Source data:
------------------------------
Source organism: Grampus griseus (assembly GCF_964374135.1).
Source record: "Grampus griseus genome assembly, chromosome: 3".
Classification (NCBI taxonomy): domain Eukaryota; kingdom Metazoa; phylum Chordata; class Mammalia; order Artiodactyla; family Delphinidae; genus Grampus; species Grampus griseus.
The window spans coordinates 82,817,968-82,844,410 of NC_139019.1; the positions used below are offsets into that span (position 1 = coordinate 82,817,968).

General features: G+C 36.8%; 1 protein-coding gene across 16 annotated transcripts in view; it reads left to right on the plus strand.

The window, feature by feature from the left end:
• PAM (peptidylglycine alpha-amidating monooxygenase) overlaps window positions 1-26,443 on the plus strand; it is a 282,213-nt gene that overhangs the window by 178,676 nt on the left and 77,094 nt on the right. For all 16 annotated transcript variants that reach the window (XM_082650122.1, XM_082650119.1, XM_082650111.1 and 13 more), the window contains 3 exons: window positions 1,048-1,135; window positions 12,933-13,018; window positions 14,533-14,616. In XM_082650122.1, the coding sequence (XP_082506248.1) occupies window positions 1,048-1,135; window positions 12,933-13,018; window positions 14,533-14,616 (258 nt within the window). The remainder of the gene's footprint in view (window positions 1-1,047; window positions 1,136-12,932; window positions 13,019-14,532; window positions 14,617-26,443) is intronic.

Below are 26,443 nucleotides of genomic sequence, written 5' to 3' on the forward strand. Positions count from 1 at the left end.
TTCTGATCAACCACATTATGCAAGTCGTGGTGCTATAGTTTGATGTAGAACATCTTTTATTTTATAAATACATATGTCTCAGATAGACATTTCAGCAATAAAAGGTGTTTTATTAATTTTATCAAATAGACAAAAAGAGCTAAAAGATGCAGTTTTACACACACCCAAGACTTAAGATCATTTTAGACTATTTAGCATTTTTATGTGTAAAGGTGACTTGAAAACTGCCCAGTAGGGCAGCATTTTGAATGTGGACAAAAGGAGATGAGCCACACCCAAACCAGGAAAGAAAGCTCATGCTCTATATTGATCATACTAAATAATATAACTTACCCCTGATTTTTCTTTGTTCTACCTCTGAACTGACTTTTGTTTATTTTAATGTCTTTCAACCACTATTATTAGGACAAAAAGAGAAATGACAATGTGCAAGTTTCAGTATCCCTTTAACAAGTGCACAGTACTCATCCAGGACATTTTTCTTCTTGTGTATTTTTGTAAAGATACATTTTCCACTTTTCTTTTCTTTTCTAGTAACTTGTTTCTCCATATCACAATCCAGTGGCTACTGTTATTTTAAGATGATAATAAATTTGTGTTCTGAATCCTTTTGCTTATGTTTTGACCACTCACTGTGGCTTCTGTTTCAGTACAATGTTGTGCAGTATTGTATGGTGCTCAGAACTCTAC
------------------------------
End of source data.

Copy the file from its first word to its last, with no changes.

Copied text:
Source organism: Grampus griseus (assembly GCF_964374135.1).
Source record: "Grampus griseus genome assembly, chromosome: 3".
Classification (NCBI taxonomy): domain Eukaryota; kingdom Metazoa; phylum Chordata; class Mammalia; order Artiodactyla; family Delphinidae; genus Grampus; species Grampus griseus.
The window spans coordinates 82,817,968-82,844,410 of NC_139019.1; the positions used below are offsets into that span (position 1 = coordinate 82,817,968).

General features: G+C 36.8%; 1 protein-coding gene across 16 annotated transcripts in view; it reads left to right on the plus strand.

The window, feature by feature from the left end:
• PAM (peptidylglycine alpha-amidating monooxygenase) overlaps window positions 1-26,443 on the plus strand; it is a 282,213-nt gene that overhangs the window by 178,676 nt on the left and 77,094 nt on the right. For all 16 annotated transcript variants that reach the window (XM_082650122.1, XM_082650119.1, XM_082650111.1 and 13 more), the window contains 3 exons: window positions 1,048-1,135; window positions 12,933-13,018; window positions 14,533-14,616. In XM_082650122.1, the coding sequence (XP_082506248.1) occupies window positions 1,048-1,135; window positions 12,933-13,018; window positions 14,533-14,616 (258 nt within the window). The remainder of the gene's footprint in view (window positions 1-1,047; window positions 1,136-12,932; window positions 13,019-14,532; window positions 14,617-26,443) is intronic.

Below are 26,443 nucleotides of genomic sequence, written 5' to 3' on the forward strand. Positions count from 1 at the left end.
TTCTGATCAACCACATTATGCAAGTCGTGGTGCTATAGTTTGATGTAGAACATCTTTTATTTTATAAATACATATGTCTCAGATAGACATTTCAGCAATAAAAGGTGTTTTATTAATTTTATCAAATAGACAAAAAGAGCTAAAAGATGCAGTTTTACACACACCCAAGACTTAAGATCATTTTAGACTATTTAGCATTTTTATGTGTAAAGGTGACTTGAAAACTGCCCAGTAGGGCAGCATTTTGAATGTGGACAAAAGGAGATGAGCCACACCCAAACCAGGAAAGAAAGCTCATGCTCTATATTGATCATACTAAATAATATAACTTACCCCTGATTTTTCTTTGTTCTACCTCTGAACTGACTTTTGTTTATTTTAATGTCTTTCAACCACTATTATTAGGACAAAAAGAGAAATGACAATGTGCAAGTTTCAGTATCCCTTTAACAAGTGCACAGTACTCATCCAGGACATTTTTCTTCTTGTGTATTTTTGTAAAGATACATTTTCCACTTTTCTTTTCTTTTCTAGTAACTTGTTTCTCCATATCACAATCCAGTGGCTACTGTTATTTTAAGATGATAATAAATTTGTGTTCTGAATCCTTTTGCTTATGTTTTGACCACTCACTGTGGCTTCTGTTTCAGTACAATGTTGTGCAGTATTGTATGGTGCTCAGAACTCTAC